top of page

Dependencies are the Death of Value Delivery

Scrum, the most popular Agile framework, has seen significant growth in adoption over the past few years. According to the annual State of Agile report from Digital AI, Scrum adoption surged from 58% to an impressive 87% of Agile teams between 2020 and 2022. This trend reflects the effectiveness and benefits that Scrum brings to organizations seeking to enhance value delivery.

 

While Scrum's popularity continues to soar, many teams are still suffering from unnecessary dependencies which slow value delivery across the organization. A dependency refers to a situation where one task, Product Backlog item, user story, or feature relies on another for completion or integration. Dependencies slow value delivery, because a task which depends upon another cannot be completed until the dependency has been satisfied. Dependencies can arise due to various reasons, such as technical constraints or resource availability.

 

 

Dependencies Slow Value Delivery

When products are defined too narrowly within an organization, they can inadvertently foster unnecessary dependencies. This occurs when teams are isolated in their respective domains, lacking the cross-functional capabilities to tackle tasks independently. As a result, they become reliant on other teams to complete their work, creating a web of dependencies that slows down the overall value delivery process.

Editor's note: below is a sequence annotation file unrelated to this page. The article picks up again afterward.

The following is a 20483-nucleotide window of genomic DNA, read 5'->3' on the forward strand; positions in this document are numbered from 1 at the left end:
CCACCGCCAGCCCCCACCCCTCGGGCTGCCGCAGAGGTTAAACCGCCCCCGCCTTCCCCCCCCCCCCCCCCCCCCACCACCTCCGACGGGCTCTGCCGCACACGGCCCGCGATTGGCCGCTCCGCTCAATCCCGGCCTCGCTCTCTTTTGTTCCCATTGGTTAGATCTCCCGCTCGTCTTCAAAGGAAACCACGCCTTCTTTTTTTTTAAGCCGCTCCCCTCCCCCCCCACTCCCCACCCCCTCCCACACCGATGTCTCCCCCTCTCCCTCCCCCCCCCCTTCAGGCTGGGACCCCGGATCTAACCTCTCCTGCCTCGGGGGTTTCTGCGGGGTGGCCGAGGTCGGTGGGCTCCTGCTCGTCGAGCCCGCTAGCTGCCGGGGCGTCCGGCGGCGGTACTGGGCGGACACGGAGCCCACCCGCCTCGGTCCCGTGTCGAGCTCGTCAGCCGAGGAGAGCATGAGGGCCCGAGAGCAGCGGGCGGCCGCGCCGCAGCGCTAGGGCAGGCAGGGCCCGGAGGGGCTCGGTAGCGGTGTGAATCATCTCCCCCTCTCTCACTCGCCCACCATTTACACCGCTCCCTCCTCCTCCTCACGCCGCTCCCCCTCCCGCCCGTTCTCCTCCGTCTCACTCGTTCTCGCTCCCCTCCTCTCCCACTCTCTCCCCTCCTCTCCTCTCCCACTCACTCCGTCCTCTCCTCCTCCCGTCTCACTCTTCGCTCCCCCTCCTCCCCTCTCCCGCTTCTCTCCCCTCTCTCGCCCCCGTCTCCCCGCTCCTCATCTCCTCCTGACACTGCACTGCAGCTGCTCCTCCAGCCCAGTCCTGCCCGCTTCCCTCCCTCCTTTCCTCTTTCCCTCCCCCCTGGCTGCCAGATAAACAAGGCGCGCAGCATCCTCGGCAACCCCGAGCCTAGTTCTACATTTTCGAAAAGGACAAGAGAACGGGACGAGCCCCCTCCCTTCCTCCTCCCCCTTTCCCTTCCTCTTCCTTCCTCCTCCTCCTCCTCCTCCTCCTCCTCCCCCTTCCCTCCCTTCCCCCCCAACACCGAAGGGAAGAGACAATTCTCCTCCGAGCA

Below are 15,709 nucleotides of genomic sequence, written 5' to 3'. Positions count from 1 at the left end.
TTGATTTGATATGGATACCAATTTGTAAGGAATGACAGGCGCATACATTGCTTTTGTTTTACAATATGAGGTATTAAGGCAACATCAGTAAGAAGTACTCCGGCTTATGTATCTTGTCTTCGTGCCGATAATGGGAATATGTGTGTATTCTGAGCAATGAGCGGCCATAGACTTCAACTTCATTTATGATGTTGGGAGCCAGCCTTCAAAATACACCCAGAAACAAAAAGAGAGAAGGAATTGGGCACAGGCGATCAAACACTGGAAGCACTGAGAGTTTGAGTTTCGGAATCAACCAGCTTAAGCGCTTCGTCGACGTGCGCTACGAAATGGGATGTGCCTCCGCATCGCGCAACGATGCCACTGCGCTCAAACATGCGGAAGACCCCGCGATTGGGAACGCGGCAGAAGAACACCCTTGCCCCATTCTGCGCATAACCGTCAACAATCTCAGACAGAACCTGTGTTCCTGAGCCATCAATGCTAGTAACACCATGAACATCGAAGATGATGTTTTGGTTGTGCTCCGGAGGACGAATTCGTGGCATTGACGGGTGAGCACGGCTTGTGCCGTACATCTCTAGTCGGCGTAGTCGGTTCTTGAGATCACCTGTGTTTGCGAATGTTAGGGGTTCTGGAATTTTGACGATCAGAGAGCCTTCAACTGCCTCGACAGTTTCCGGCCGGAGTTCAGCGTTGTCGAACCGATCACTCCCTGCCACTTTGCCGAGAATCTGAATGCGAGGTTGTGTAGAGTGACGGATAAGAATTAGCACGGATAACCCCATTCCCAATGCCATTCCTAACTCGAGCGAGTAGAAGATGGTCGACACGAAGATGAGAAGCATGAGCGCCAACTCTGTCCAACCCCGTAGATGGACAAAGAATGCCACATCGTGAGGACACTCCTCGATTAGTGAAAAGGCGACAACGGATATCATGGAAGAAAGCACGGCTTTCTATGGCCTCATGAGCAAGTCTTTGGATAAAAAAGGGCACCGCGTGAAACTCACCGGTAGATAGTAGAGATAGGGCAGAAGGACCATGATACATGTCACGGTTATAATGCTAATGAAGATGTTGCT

Below are the top five negative impacts that dependencies can have on the organization:

Conclusion

While Scrum's popularity is on the rise, it's crucial to recognize potential stumbling blocks like dependencies. Dependencies can slow down value delivery and hinder the full potential of Scrum adoption. 

 

One of the most common root causes of dependencies lies in how organizations define their products. By taking the time to define products and addressing dependencies head-on, organizations can unlock the true power of Agile methodologies. 

To learn more about Product Definition, signup for Rebel Scrum’s new Product Definition course.  

bottom of page